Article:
The british and foreign medical review of quaterly journal of practical medicine and surgery (Google eBook)

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1847
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Page 222 - I have of late but wherefore I know not lost all my mirth, forgone all custom of exercises; and indeed it goes so heavily with my disposition that this goodly frame, the earth, seems to me a sterile promontory ; this most excellent canopy, the air, look you, this brave o'erhanging firmament, this majestical roof fretted with golden fire, why, it appears no other thing to me than a foul and pestilent congregation of vapours.
Page vii - Professor Owen's Lectures on the Comparative Anatomy and Physiology of the Vertebrate Animals, delivered at the Royal College of Surgeons in 1844 and 1846.
Page iii - MATERIA MEDICA AND THERAPEUTICS ; including the Preparations of the Pharmacopoeias of London, Edinburgh, Dublin, and of the United States. With many new medicines. Edited by JOSEPH CARSON, MD, Professor of Materia Medica and Pharmacy in the University of Pennsylvania.
Page iii - THE WISDOM AND BENEFICENCE OF THE ALMIGHTY, AS DISPLAYED IN THE SENSE OF VISION; being the Actonian Prize Essay for 1851.
Page 224 - It will be entirely dependent on the circumstances in which we are placed, the objects which strike the eyes, the words which fall on our ears, whether the most lively sentiments of gaiety or of sadness shall be produced, or passions of the most opposite character shall be excited, sometimes with extraordinary violence ; for irritation...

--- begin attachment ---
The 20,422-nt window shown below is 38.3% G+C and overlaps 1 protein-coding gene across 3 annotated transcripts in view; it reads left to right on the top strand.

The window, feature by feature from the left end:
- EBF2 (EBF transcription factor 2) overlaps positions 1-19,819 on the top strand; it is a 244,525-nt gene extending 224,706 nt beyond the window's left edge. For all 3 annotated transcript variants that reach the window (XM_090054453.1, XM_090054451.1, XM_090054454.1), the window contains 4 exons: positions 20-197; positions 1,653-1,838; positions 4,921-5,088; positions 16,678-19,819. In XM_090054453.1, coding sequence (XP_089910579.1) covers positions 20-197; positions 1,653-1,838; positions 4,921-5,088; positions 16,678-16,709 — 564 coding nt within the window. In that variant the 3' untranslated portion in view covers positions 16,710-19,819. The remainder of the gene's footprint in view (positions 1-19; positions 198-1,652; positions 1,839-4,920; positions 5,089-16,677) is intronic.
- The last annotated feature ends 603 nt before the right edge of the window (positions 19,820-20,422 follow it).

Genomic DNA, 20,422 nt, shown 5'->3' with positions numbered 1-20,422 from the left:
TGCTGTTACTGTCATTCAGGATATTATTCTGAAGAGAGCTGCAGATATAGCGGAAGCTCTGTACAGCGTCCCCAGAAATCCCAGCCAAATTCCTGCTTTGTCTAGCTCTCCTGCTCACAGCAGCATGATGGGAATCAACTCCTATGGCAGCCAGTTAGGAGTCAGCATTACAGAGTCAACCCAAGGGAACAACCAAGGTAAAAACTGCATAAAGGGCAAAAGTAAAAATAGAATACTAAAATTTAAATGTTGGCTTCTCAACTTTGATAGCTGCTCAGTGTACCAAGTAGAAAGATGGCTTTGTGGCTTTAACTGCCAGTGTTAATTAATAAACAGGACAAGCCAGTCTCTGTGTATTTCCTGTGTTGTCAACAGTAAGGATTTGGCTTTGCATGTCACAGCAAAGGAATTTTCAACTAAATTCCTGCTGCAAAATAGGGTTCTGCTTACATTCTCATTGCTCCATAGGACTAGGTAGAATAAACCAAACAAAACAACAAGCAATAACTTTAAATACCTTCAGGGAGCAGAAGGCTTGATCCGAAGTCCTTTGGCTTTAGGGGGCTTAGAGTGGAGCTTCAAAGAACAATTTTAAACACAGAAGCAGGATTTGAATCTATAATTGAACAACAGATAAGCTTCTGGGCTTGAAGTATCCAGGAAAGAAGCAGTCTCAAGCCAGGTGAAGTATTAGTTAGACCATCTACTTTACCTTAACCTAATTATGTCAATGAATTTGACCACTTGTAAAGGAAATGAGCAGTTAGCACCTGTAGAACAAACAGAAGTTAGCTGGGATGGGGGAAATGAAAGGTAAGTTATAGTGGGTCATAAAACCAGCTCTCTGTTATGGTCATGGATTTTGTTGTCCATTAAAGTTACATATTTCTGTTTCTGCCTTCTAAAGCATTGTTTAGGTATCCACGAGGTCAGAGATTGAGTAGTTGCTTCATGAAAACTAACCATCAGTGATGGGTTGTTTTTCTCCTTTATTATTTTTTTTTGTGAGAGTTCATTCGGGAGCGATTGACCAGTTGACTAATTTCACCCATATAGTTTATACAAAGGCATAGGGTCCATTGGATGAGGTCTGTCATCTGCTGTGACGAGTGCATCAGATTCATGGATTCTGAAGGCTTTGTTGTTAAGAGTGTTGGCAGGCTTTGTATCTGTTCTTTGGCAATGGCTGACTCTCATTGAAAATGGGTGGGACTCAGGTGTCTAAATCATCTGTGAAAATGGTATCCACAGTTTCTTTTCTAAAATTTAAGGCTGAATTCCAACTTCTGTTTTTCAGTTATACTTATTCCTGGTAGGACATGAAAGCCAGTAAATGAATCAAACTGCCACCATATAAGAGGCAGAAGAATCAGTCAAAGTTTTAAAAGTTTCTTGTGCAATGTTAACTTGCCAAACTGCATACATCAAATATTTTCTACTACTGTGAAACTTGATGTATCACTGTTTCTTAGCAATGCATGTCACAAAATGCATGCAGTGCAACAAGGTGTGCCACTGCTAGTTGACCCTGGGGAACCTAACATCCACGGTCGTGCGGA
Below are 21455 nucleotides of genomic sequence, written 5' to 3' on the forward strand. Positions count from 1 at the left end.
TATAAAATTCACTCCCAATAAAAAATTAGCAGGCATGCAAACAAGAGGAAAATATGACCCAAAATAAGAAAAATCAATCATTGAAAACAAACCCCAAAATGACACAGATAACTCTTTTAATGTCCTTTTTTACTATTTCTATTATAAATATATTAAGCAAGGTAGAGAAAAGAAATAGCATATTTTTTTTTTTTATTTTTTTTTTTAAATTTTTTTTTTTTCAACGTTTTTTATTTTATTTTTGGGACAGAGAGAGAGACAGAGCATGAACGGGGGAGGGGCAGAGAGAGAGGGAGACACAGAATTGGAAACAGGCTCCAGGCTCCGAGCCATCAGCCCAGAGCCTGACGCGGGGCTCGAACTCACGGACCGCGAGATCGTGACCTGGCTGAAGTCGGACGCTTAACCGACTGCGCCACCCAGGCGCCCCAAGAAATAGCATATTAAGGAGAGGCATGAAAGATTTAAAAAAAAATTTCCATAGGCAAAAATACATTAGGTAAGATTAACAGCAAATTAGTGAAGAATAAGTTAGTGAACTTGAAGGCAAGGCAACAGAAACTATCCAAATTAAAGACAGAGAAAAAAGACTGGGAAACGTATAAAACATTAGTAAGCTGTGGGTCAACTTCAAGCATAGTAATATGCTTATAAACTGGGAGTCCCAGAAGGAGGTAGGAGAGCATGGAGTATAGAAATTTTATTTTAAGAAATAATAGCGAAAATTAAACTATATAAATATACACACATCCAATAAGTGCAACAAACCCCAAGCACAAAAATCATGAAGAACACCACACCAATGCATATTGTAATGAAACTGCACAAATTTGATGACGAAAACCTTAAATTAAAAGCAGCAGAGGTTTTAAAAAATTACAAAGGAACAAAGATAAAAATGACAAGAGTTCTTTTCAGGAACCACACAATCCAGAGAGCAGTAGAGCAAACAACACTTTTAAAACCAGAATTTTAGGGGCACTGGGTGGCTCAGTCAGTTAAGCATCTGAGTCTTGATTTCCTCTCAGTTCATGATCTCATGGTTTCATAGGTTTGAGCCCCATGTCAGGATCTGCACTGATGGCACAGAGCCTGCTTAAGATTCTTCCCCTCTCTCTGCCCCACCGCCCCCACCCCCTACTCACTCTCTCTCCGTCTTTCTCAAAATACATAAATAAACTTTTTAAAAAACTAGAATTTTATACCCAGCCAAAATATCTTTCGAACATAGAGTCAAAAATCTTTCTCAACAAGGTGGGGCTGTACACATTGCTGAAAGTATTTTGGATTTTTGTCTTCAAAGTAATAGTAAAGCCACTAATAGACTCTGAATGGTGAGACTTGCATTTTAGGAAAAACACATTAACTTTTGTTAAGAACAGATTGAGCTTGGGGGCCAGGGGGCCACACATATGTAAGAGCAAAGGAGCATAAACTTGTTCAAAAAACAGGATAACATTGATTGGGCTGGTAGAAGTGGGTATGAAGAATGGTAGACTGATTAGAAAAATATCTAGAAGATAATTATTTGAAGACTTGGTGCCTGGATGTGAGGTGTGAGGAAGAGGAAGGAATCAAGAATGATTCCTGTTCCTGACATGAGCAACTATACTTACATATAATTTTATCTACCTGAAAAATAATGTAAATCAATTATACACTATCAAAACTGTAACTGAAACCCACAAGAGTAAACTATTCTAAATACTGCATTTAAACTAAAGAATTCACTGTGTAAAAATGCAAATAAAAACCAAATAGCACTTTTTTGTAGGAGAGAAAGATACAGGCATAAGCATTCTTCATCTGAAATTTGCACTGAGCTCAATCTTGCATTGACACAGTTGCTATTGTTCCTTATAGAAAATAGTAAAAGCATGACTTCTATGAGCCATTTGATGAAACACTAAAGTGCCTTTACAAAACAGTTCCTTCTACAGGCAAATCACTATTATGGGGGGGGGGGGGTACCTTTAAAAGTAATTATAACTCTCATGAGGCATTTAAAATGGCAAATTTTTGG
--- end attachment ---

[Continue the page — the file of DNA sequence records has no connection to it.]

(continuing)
Page 206 - The reflexion of sensorial into motor impressions, which takes place in the sensorium commune, is not performed according to mere physical laws, where the angle of reflexion is equal to the angle of incidence, and where the reaction is equal to the action; but that reflexion follows according to certain laws, writ, as it were, by nature on the medullary pulp of the sensorium, which laws we are able to know from their effects only, and in nowise to find out by our reason.
Page 311 - ... minutes had now elapsed, when I found the pulse suddenly diminishing in force, so much so that I suggested the propriety of desisting. The pulse continued decreasing in force, and from 120 had fallen to 96. The respiration was very slow, the hands cold, and the patient insensible. Attention was now of course directed to the return of respiration and circulation. Cold affusions, as directed for poisoning with alcohol, were applied to the head, the ears were syringed, and ammonia presented to the...
Page 267 - Half-drachm doses of bismuth had never procured the same relief in less than three hours. For four successive times did the same kind of attack recur, and four times was it met by the same remedy, and with like success.
Page 310 - Upon coming to himself, he said he had " a first rate dream, very quiet," he said, ;' and had dreamed of Napoleon had not the slightest consciousness of pain the time had seemed long," and he left the chair, feeling no uneasiness of any kind, and evidently in a high state of admiration.
Page 221 - ... his amative desires ; but like him who hears tidings which fill him with joy, like the miser counting his treasures, the gambler who is successful at play, or the ambitious man who is intoxicated with success.

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